REPHAIM, VALLEY OF (rĕf'ā-ĭm, vale of giants). This was a fertile plain south of Jerusalem, three miles (five km.) from Bethlehem. It was a productive area (Isa.17.4-Isa.17.5) and thus was a prize for which the Philistines often fought. David twice defeated the Philistines in this valley (1Chr.14.8-1Chr.14.16).
VALLEY OF REPHAIM
, LXX Εμὲκ ̔Ραφαῒμ
], γη̂ς ̔Ραφαῒμ
], κοιλὰς ̔Ραφαίμ, κοιλὰς τω̂ν τιτάνων, κοιλὰς τω̂ν γιγάντων
, meaning valley of the giants
). A valley SW of Jerusalem.
The N end of the Valley of Rephaim marked the N boundary of the tribe of Judah and at the same time the S boundary of the tribe of Benjamin (Josh 15:8; 18:16). This valley is today called simply the Baq’a or “valley” and constitutes a suburb of Jerusalem. It touches the Valley of Hinnom on the N and the Valley of Dier el-Musallabeh (the Monastery of the Holy Cross).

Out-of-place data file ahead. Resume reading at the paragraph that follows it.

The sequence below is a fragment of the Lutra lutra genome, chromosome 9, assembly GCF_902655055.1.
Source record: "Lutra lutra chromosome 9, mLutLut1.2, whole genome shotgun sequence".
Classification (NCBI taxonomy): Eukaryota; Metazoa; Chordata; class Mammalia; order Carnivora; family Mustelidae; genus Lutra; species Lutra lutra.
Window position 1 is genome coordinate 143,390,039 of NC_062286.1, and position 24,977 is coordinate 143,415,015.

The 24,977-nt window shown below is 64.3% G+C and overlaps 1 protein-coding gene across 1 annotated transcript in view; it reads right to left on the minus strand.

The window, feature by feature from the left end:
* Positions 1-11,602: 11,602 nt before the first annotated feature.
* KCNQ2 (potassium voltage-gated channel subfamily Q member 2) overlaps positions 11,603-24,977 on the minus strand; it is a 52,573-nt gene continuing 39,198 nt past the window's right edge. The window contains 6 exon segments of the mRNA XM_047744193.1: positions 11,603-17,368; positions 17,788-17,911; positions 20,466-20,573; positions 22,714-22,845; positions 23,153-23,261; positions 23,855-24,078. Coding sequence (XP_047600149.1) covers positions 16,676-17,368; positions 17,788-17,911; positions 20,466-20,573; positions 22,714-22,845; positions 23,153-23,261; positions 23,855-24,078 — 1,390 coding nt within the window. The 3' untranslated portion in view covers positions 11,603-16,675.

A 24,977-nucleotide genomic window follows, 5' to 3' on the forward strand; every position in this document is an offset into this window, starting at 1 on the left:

After David captured Jerusalem and the Philistines heard about his being anointed king, they camped in the valley of Rephaim anticipating an attack on the new capital of Israel (2 Sam 5:17-21). David took up the challenge and defeated the Philistines at Baal-perazim which is located at Ras en-Nadir. The Philistines prepared a second attack, but this time David routed them with an attack from the E on their rear guard (2 Sam 5:22-25). The account of these two episodes is expanded in 1 Chronicles 11:15-19 and 14:10-17.
The seventh and last mention of the Valley of Rephaim is in Isaiah 17:5. To illustrate the survival of the idol-hating remnant, the prophet says, “It shall be...as when one gleans the ears of grain in the Valley of Rephaim.”
The Bible records no reason that this valley should be named after the early inhabitants of Canaan whom the Israelites thought to be giants (cf. Gen 14:5; 15:20; Josh 17:15). One can only guess that the people called Rephaim lived in the vicinity of this valley.